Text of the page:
Seoul Food

There’s nothing that lights my fire quite like smoky, charred fresh corn still hot off the grill. Juicy kernels bursting with sweetness, still golden and tender-crisp, it’s a bite of pure summer brilliance. You can practically taste the sunshine infused right down to the cob. Not a week passes without some form of corn gracing my dinner table during prime harvest season for all the ways it can be dressed up or down. My very favorite serving suggestion, without a doubt, is elote. Add in a creamy, cheesy coating that’s at once cool and refreshing yet lusciously rich, and I could very well make a meal of that alone.

That doesn’t mean I’ll always stick with conventional methods, of course. A bit of spice is always nice, but rather than the predictable bite of cayenne or chipotle, it’s even more compelling when we cross cultural boundaries for a Korean flavor infusion. Kimchi is the greatest form of spicy pickle I can think of, so when it’s blended right into a vegan mayonnaise dipping sauce, the results are more spectacular than fireworks on the 4th of July. Lucky Foods has done just that with their game-changing eggless offering here, introducing the added smoldering heat of gochugaru, the essential chili pepper that gives kimchi its distinctive punch.

If you happen to like it really hot, they’ve got you covered with potent gochujang paste, too. Beyond pure fire power, the paste offers a warm sensation with lingering heat while introducing a subtle sweetness and umami flavor from fermented soybeans. Use in moderation to really elevate your elote game.

I’m entering my K-Elote (that’s Korean Elote, of course) into the Lucky Foods Blogger Recipe Challenge! You can find more spicy ideas by visiting out Lucky Foods on Facebook and Instagram. Look their products at Whole Foods, Target, HEB, and many more stores. Wish me luck in the contest!

Yield: Makes 4 Servings

K-Elote (Korean Elote)

K-Elote (Korean Elote)

Juicy, charred fresh corn is smothered in spicy kimchi mayo and topped with savory almond-based cotija cheese in this K-Mex fusion dish. It's explosively flavorful and wildly addictive.

Prep Time 5 minutes
Cook Time 15 minutes
Total Time 20 minutes

Ingredients

Elote:

  • 4 Ears Corn
  • 1/2 Cup Lucky Foods Kimchi Mayo
  • 1/2 - 1 Teaspoon Lucky Foods Gochujang, Optional
  • 2 Scallions, Thinly Sliced

Almond Cotija:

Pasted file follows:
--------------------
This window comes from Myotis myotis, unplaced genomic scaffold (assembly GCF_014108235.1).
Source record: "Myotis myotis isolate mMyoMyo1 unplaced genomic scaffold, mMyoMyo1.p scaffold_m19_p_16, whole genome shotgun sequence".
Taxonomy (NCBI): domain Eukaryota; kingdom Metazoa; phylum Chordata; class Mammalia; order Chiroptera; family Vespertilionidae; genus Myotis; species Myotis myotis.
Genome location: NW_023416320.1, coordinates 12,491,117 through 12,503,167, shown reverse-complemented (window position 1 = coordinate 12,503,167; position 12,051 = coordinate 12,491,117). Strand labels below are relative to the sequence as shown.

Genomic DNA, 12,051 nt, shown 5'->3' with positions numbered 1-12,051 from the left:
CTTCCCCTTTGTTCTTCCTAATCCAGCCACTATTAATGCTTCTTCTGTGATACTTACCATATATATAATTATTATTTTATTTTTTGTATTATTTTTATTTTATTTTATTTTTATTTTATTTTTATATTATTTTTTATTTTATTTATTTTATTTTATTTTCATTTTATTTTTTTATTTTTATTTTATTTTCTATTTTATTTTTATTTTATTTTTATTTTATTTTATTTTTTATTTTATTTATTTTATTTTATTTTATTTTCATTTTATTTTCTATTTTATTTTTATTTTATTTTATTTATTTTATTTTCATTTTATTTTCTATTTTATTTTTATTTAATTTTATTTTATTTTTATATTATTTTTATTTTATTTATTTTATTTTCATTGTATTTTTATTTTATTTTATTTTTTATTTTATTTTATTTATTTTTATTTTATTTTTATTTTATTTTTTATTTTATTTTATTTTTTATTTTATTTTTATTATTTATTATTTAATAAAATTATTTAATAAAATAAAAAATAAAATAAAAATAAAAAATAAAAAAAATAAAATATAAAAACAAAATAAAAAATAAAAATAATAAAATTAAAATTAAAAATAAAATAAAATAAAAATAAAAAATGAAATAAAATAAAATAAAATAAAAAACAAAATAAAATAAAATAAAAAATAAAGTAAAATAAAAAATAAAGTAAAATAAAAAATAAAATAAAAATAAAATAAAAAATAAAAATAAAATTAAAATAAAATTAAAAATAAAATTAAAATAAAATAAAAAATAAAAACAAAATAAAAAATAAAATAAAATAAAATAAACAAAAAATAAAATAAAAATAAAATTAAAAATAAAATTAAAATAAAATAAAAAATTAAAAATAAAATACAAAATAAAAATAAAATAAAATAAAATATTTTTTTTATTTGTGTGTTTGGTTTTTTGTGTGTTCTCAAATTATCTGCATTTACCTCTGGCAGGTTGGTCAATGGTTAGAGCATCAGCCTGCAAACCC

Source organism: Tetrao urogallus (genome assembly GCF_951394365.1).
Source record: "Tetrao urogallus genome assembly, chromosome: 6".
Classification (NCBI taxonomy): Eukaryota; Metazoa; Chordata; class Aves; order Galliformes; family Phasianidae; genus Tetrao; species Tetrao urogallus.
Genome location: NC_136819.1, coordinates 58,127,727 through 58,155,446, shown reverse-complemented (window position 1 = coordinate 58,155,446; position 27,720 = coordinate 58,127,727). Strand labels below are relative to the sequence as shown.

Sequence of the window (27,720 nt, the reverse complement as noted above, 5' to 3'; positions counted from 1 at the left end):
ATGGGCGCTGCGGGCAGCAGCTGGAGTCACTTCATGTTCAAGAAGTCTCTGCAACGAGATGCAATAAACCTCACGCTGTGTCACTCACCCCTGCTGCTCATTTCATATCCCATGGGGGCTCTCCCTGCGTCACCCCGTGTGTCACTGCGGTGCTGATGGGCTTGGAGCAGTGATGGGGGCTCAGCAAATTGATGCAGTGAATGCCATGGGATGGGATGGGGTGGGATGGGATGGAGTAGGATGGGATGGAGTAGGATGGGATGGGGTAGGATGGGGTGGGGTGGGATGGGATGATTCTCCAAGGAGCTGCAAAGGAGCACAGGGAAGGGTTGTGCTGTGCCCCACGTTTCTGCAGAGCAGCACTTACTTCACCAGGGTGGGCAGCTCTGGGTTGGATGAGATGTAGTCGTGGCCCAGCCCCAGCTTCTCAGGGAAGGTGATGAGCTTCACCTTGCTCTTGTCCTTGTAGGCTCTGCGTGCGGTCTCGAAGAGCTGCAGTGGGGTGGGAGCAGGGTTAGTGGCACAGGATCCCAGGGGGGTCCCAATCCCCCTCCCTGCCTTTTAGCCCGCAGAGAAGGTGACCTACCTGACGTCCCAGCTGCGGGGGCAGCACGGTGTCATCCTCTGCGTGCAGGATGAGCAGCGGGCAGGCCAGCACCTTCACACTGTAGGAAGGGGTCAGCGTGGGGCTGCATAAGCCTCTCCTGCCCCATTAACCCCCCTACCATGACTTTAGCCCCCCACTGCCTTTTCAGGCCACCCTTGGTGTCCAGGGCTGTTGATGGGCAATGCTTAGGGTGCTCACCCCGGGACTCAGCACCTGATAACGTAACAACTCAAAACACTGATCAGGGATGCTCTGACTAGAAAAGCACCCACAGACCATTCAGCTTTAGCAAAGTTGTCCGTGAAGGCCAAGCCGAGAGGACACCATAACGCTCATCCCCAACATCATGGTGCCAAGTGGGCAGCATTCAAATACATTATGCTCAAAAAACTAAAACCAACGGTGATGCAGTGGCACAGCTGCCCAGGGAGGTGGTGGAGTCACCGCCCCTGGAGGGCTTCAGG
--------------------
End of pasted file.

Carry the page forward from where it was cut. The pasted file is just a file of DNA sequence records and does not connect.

• 1/2 Cup Blanched Almond Flour
  • 3 Tablespoons Nutritional Yeast
  • 1/2 Teaspoon Onion Powder
  • 1/4 Teaspoon Salt
  • 1 Teaspoon Chickpea or White Miso Paste
  • 1 Teaspoon Rice Vinegar

Instructions

  1. Husk the corn, remove any silk, and snap off ends so they can fit comfortably inside a large skillet.
  2. Place the skillet over high heat until very hot; about 4 minutes. Arrange the corn cobs in a single layer in skillet and sear, using tongs to turn every 3 minutes, until thoroughly charred all over. The whole process should take about 15 minutes.
  3. Meanwhile, prepare the cotija by simply combining the almond flour, nutritional yeast, onion powder, and salt in a small bowl. Whisk together the miso and vinegar before adding the wet ingredients. Mix thoroughly to incorporate and form small clumps. Set aside, or keep in an airtight container in the fridge for up to 2 weeks.
  4. If you'd like especially spicy elote, whisk together the kimchi mayo and gochujang, to taste. Otherwise, just use the mayo straight and slather the cooked corn thoroughly.
  5. Sprinkle generously with almond cotija and scallions. Enjoy hot!

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Nutrition Information:

Yield:

4

Serving Size:

1

Amount Per Serving: Calories: 245Total Fat: 12gSaturated Fat: 1gTrans Fat: 0gUnsaturated Fat: 10gCholesterol: 2mgSodium: 747mgCarbohydrates: 31gFiber: 7gSugar: 7gProtein: 10g

All nutritional information presented within this site are intended for informational purposes only. I am not a certified nutritionist and any nutritional information on BitterSweetBlog.com should only be used as a general guideline. This information is provided as a courtesy and there is no guarantee that the information will be completely accurate. Even though I try to provide accurate nutritional information to the best of my ability, these figures should still be considered estimations.

6 thoughts on “Seoul Food

  1. I’m sure my husband would love that spicy riff, while I’d prefer just butter and (maybe) salt. Haven’t had very good luck with sweet corn here in Arizona this year, so your shots make me quite jealous, despite the heat. :-)

    janet

  2. Wow that corn is rad! I love gochujang, love the spicy sweet flavour add that kimchi mayo in the mix, this is the flavours I love.

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